And to partly answer your question: Oregon makes it a felony to sign someone else's name to the identifying envelope.
I think you'll be less enthusiastic once you understand how it works.
In my jurisdiction, ballots are stuffed into an image scanner (like a high speed fax) as they arrive, the votes are detected, any ambiguous votes are "electronically adjudicated" meaning workers alter the database to correct for voter intent or write ins. There's a nightly summary report, allowing people to peek at early results.
Add the problems with USPS losing 1% of all first class mail, and the lower end demographics being more mobile (changes of address), you get some real disenfranchisement issues.
It's true that vote by mail increases turnout, mostly with primary and special elections.
It's also true that vote by mail silently disenfranchises about the same number of people it enfranchises.
The correct solution is postal ballots for people who need them, poll sites for every one else. Thereby maximizing the number of people enfranchised and minimizing the number disenfranchised.
 In addition, we have locked dropboxes in many locations so you can avoid the USPS and the elections office entirely.
That's a numerical statement. Can you provide the numbers behind it? How much is turnout increased, and where did you get the 1% figure for the USPS losing first class mail from? I would assume that mail going to central locations are more likely to be delivered than to individuals. Same with issues related to change of address.
I filed FOIA requests with USPS, which they ignored. The metrics are done by a private third party, claiming the data is propriety (privatization allows govt to hide uncomfortable truths).
I got the numbers client lawsuit against USPS. Bulk mailers do their own metrics / tracking (using test mailings). They claimed USPS's "UAA rate" (undeliverable as addressed) was higher than claimed, so they shouldn't be charged as much.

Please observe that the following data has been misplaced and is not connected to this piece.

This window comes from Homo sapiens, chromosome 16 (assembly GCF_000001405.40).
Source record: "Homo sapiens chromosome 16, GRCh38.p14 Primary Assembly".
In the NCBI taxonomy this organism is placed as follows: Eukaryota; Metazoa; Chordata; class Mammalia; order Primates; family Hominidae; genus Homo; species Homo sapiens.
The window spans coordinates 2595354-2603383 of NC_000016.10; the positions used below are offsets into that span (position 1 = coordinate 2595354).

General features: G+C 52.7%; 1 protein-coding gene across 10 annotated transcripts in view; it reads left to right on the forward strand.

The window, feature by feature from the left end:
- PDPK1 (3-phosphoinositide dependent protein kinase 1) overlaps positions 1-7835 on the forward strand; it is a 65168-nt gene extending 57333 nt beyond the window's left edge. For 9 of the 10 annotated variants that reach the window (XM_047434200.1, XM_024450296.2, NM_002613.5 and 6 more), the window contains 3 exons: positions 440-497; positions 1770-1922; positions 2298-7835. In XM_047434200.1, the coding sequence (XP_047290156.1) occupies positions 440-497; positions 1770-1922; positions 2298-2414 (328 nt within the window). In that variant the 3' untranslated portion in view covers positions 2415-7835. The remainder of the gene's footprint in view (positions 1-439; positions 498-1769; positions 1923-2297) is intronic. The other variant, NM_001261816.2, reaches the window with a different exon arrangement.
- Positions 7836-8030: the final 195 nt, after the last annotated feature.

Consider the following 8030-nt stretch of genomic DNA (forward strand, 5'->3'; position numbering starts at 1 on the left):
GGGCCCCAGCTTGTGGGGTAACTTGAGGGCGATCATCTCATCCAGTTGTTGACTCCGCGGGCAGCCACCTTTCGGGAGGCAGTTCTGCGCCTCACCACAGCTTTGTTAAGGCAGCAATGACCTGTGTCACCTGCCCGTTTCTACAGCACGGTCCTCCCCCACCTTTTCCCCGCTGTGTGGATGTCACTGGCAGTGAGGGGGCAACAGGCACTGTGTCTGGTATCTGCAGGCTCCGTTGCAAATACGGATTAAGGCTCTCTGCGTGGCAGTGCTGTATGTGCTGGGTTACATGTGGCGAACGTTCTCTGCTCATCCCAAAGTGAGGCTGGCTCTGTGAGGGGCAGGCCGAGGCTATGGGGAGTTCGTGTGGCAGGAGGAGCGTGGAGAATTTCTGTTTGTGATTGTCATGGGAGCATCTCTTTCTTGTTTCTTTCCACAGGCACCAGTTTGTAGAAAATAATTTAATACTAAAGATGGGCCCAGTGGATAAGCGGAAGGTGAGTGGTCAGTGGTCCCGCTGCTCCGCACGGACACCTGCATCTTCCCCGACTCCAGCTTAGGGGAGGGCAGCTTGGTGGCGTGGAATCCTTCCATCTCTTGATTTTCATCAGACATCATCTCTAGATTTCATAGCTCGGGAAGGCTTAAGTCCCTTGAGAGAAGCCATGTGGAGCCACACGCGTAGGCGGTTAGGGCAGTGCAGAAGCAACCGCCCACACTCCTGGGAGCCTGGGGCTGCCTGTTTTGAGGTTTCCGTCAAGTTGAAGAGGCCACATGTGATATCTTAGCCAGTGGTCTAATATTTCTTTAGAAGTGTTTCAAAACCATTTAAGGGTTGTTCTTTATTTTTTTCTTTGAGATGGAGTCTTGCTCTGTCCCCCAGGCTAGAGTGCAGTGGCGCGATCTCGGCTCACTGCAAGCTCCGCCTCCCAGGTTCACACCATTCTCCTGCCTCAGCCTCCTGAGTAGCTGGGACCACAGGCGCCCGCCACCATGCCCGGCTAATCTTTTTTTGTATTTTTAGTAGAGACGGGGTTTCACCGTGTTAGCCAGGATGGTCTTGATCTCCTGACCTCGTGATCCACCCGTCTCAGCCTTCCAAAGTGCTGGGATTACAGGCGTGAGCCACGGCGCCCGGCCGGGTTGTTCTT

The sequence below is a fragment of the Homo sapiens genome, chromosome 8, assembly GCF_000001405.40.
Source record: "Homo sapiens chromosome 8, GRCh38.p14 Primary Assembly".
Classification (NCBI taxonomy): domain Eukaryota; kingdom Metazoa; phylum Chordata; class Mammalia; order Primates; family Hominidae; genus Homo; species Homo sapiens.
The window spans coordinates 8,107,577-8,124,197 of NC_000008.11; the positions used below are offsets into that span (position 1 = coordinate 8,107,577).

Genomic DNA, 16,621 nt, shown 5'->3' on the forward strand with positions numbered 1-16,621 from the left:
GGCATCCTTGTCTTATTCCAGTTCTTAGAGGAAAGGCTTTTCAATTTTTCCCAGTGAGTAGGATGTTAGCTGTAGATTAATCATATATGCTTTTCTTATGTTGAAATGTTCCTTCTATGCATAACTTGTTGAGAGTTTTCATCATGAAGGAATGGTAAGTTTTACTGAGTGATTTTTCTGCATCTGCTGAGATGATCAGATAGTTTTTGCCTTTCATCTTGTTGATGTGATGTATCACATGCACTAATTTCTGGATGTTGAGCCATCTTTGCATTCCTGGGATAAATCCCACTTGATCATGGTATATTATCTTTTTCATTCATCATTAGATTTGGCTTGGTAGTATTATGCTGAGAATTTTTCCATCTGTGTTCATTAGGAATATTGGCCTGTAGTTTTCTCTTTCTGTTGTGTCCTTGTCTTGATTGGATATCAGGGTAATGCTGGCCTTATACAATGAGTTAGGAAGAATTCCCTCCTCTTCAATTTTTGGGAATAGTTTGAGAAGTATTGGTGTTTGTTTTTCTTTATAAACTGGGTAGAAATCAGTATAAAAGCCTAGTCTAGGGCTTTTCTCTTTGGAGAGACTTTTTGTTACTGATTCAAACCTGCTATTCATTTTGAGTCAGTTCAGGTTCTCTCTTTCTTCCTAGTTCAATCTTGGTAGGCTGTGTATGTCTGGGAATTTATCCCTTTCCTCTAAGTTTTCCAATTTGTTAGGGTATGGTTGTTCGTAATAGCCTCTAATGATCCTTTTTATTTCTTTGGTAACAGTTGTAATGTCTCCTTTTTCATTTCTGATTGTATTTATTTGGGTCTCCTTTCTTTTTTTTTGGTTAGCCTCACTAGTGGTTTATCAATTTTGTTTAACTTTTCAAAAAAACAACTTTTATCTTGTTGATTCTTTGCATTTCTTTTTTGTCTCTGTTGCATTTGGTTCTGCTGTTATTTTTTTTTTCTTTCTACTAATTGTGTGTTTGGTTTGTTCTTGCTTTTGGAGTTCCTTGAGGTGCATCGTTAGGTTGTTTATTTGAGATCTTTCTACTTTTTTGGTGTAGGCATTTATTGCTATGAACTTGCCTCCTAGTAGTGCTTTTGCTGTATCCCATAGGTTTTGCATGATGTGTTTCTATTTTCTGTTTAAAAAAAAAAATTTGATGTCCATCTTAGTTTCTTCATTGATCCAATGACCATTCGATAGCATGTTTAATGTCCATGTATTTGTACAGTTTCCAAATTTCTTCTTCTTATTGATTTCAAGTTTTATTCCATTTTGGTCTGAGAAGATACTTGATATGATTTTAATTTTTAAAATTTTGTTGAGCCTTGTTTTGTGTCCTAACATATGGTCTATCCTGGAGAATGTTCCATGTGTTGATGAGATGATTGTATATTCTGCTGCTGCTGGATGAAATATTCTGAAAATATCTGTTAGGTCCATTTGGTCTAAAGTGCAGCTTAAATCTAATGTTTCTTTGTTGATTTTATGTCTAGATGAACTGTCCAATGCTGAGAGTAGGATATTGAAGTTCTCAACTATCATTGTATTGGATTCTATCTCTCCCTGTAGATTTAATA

Counties have the option to allow it, but most don't, so most individuals don't have this option.
Not that they seem to mind, though - I haven't heard of any complaints, anecdotally.
Is this different than how the count works in states whose ballots are delivered via volunteers with ballot boxes?
Most central counts have been using optical mark sense scanners, which are those multiple choice test reader thingies. Douglas Jones has posted online an excellent survey and explanation of various election equipment used. http://homepage.cs.uiowa.edu/~jones/voting/
My jurisdiction is very liberal about trying to count every vote marked, per voter intent. I understand that other jurisdictions will reject whole ballots if there's any problems scanning it.
With mark sense equipment, if I ballot doesn't read correctly, it's corrected. Ballots can be unreadable for all sorts of reasons, water damage, unfortunate paper fold, ballot printed askew, etc.
Full image scanner are newer. Votes are inferred using image processing (recognition), vs diodes firing off.
"Electronic adjudication" breaks the paper trail. To correct for voter intent, they're changing records in a database. Versus modifying / correcting ballots or ballot duplication (copying votes to a ballot which will then scan correctly).
covered by the Washington Post